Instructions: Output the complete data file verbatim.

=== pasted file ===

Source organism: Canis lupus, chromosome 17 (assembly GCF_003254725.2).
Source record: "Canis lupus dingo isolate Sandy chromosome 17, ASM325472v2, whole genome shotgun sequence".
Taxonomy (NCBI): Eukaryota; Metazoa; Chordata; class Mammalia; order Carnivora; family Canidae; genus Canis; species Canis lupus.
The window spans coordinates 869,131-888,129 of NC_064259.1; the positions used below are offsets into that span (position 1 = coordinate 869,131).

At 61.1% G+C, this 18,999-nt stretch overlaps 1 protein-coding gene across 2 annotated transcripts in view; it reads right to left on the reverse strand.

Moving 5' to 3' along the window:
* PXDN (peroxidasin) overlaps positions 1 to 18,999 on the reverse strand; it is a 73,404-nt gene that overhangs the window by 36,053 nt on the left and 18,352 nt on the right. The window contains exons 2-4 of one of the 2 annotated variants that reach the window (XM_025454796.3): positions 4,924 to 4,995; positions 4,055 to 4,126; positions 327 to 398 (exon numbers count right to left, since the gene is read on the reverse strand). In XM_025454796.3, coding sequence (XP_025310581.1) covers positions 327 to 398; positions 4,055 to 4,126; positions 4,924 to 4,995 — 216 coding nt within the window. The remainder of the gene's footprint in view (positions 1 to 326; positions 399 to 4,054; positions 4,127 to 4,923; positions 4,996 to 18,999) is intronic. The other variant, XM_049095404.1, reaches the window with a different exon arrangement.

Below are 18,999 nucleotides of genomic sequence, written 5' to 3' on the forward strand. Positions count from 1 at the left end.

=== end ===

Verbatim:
Source organism: Canis lupus, chromosome 17 (assembly GCF_003254725.2).
Source record: "Canis lupus dingo isolate Sandy chromosome 17, ASM325472v2, whole genome shotgun sequence".
Taxonomy (NCBI): Eukaryota; Metazoa; Chordata; class Mammalia; order Carnivora; family Canidae; genus Canis; species Canis lupus.
The window spans coordinates 869,131-888,129 of NC_064259.1; the positions used below are offsets into that span (position 1 = coordinate 869,131).

At 61.1% G+C, this 18,999-nt stretch overlaps 1 protein-coding gene across 2 annotated transcripts in view; it reads right to left on the reverse strand.

Moving 5' to 3' along the window:
* PXDN (peroxidasin) overlaps positions 1 to 18,999 on the reverse strand; it is a 73,404-nt gene that overhangs the window by 36,053 nt on the left and 18,352 nt on the right. The window contains exons 2-4 of one of the 2 annotated variants that reach the window (XM_025454796.3): positions 4,924 to 4,995; positions 4,055 to 4,126; positions 327 to 398 (exon numbers count right to left, since the gene is read on the reverse strand). In XM_025454796.3, coding sequence (XP_025310581.1) covers positions 327 to 398; positions 4,055 to 4,126; positions 4,924 to 4,995 — 216 coding nt within the window. The remainder of the gene's footprint in view (positions 1 to 326; positions 399 to 4,054; positions 4,127 to 4,923; positions 4,996 to 18,999) is intronic. The other variant, XM_049095404.1, reaches the window with a different exon arrangement.

Below are 18,999 nucleotides of genomic sequence, written 5' to 3' on the forward strand. Positions count from 1 at the left end.